UK: VAT Increase: Who Pays?

Last Updated: 20 December 2010
Article by Harpreet Bhatti, Richard Croker and Mark Nichols

The increase in the standard rate of VAT from 17.5% to 20% is due to take effect in only a few weeks time. Are you going to absorb this cost for the first few weeks over the notoriously quiet post Christmas season or are you going to pass it onto your guests? Many are yet to decide.

Key decisions

With effect from 4 January 2011, the standard rate of VAT is increasing from 17.5% to 20%. Hoteliers need to make two decisions; a commercial and a practical one. First, who is going to bear this VAT increase – the hotel or the guest and second, what actions need to be taken by the hotel to accommodate this increase in VAT.

Now or later?

Many hotels are leaving the decision on whether to pass on the VAT increase to hotel guests or to absorb the cost until the last minute. After the usual hustle and bustle of Christmas the first few weeks of a new year are notoriously quiet and difficult for hotels. With hotel bookings low and hotels making offers to try and incentivise guests, a VAT increase will only act as a disincentive for the money conscious guest. Without a consistent approach in the hotel industry and with decisions being left so late, a hotel absorbing the increase could have a competitive edge.

If the hotel is going to pass the VAT increase onto the hotel guest, it needs to update its systems, amend its prices and coordinate with its booking agents so it is ready for 4 January 2011. The key issues for hotels are bookings made before 4 January 2011 where occupation of the room takes place after this time and occupation spans the VAT increase. Anti-avoidance measures have been introduced which are designed to restrict the extent to which the 17.5% rate of VAT can be continued to apply to certain supplies of goods or services actually provided on or after 4 January 2011 when the standard rate changes to 20%.  

The rules

The basic position is that the time of performance of services (the "basic tax point") will determine which rate should apply. However, subject to the anti-avoidance measures detailed below, the tax point may be brought forward where a VAT invoice is issued or payment made prior to the provision of services, e.g. deposits or other advance payments.

Thus, subject to the below, applying the normal rules, hotels may rely on the following to determine which VAT rate to charge:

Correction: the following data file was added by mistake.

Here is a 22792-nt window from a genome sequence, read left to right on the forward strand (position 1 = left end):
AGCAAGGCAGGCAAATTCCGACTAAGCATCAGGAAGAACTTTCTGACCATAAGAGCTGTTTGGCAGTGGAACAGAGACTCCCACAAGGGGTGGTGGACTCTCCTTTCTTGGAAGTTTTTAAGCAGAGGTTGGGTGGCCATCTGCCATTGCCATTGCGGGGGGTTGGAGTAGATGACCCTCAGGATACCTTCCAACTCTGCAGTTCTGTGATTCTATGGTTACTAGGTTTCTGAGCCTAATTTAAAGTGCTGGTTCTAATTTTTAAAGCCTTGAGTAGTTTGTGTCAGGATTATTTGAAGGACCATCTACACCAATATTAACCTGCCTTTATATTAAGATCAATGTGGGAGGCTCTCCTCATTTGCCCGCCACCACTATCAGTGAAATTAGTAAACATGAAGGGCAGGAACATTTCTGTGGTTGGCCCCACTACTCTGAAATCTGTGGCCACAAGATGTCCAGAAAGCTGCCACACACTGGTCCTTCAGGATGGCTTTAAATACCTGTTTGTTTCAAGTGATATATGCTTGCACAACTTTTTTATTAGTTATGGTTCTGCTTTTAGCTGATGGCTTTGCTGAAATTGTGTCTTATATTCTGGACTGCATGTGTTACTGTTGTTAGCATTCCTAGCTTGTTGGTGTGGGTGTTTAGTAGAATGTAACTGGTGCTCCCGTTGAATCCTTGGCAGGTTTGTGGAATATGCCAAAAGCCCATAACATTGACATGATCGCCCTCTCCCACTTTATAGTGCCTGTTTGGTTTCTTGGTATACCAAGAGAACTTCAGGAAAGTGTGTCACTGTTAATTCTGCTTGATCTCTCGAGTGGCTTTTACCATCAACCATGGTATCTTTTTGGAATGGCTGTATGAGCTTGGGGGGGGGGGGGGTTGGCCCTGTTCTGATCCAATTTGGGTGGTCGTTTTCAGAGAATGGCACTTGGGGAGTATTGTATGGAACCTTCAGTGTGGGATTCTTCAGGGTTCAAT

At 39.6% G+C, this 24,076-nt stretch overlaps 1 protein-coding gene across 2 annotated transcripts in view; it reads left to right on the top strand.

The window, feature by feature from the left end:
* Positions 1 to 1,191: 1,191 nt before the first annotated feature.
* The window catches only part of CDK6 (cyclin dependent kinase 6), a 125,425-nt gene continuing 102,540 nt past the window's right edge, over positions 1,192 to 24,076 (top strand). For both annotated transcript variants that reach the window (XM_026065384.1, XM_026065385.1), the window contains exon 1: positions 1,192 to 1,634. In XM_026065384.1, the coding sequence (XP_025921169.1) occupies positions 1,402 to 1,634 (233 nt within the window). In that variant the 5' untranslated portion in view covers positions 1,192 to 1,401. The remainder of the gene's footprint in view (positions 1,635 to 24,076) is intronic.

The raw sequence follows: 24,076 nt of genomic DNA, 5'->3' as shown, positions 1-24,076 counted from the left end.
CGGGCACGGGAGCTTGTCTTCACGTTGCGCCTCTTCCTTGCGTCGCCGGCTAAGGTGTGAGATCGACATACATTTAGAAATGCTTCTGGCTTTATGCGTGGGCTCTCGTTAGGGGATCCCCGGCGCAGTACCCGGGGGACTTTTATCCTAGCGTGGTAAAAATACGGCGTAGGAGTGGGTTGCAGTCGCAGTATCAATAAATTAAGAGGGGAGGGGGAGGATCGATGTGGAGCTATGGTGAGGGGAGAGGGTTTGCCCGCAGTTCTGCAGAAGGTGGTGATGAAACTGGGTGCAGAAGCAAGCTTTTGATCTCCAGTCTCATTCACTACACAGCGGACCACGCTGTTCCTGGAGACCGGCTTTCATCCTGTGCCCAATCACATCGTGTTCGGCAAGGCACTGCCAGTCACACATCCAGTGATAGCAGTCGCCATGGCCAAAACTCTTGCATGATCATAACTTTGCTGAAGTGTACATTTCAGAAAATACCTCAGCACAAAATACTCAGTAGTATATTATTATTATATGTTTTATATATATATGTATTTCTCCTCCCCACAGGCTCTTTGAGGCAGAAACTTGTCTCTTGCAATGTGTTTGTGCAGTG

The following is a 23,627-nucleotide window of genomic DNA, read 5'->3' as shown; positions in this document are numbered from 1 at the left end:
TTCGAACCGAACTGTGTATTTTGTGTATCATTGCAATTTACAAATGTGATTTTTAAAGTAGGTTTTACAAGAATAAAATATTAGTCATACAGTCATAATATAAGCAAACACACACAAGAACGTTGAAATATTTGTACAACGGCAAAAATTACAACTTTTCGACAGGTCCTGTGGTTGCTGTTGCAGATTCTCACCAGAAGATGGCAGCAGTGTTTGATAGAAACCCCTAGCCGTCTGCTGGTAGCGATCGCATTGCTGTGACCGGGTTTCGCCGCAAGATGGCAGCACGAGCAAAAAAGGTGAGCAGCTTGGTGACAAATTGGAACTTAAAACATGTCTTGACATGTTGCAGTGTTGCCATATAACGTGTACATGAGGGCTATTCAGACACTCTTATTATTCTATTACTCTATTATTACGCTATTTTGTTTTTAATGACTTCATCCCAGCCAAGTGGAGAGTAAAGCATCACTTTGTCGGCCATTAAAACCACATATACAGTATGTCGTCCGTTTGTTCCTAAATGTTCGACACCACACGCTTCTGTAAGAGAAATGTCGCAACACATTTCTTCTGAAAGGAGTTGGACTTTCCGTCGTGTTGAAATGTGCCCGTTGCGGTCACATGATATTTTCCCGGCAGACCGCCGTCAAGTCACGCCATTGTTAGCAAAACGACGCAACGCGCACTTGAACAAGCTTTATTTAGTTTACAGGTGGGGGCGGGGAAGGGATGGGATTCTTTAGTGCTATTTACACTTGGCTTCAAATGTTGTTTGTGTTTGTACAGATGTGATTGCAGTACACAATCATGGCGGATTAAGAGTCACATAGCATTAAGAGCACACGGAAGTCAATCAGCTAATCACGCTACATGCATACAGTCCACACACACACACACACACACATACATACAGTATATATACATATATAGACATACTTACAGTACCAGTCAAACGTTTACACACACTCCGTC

• Any deposits and advance payments received for rooms on or before 3 January 2011 (even if occupation will take place from 4 January 2011 onwards) will be subject to VAT at 17.5%. Thereafter any payments received from 4 January 2011 onwards will be subject to VAT at 20%.
  • Any VAT invoices issued up to the end of 3 January 2011 should use the 17.5% VAT rate and any invoice thereafter should use the 20% VAT rate.

Anti-avoidance measures

Care has to be taken not to fall foul of the anti-avoidance measures. Broadly, these anti-avoidance provisions affect supplies actually made on or after 4 January 2011 to guests who are unable to recover all the VAT (i.e. non-business hotel guests or potentially exempt business guests) where payment is received or a VAT invoice issued before then and one of the specified conditions is met. In the hotel industry the conditions that may be relevant include:

  • a VAT invoice is issued that does not have to be paid in full within six months; or
  • the hotel (or a person connected with the hotel) finances a deposit or advance payment by the customer.

If, as seems unlikely in the ordinary course, the above applies, there will be a supplementary charge to VAT of 2.5% payable by the hotel to HMRC.

Occupation spanning 4 January 2011

In any event for occupation that spans the change in rate there are special rules that allow hoteliers to choose the rate that is applied.

If a hotel guest's occupation spans the VAT increase, the hotel may make an apportionment so that occupation made prior to 4 January 2011 will attract VAT at the rate of 17.5% and occupation on or after that date at 20%. Hotel's will have to adapt their systems accordingly in order to ensure that the system can deal with this change and that invoices are correctly issued.

To absorb or not to absorb that is the question. Time is running out for you to decide.

This article was written for Law-Now, CMS Cameron McKenna's free online information service. To register for Law-Now, please go to

Law-Now information is for general purposes and guidance only. The information and opinions expressed in all Law-Now articles are not necessarily comprehensive and do not purport to give professional or legal advice. All Law-Now information relates to circumstances prevailing at the date of its original publication and may not have been updated to reflect subsequent developments.

The original publication date for this article was 15/12/2010.

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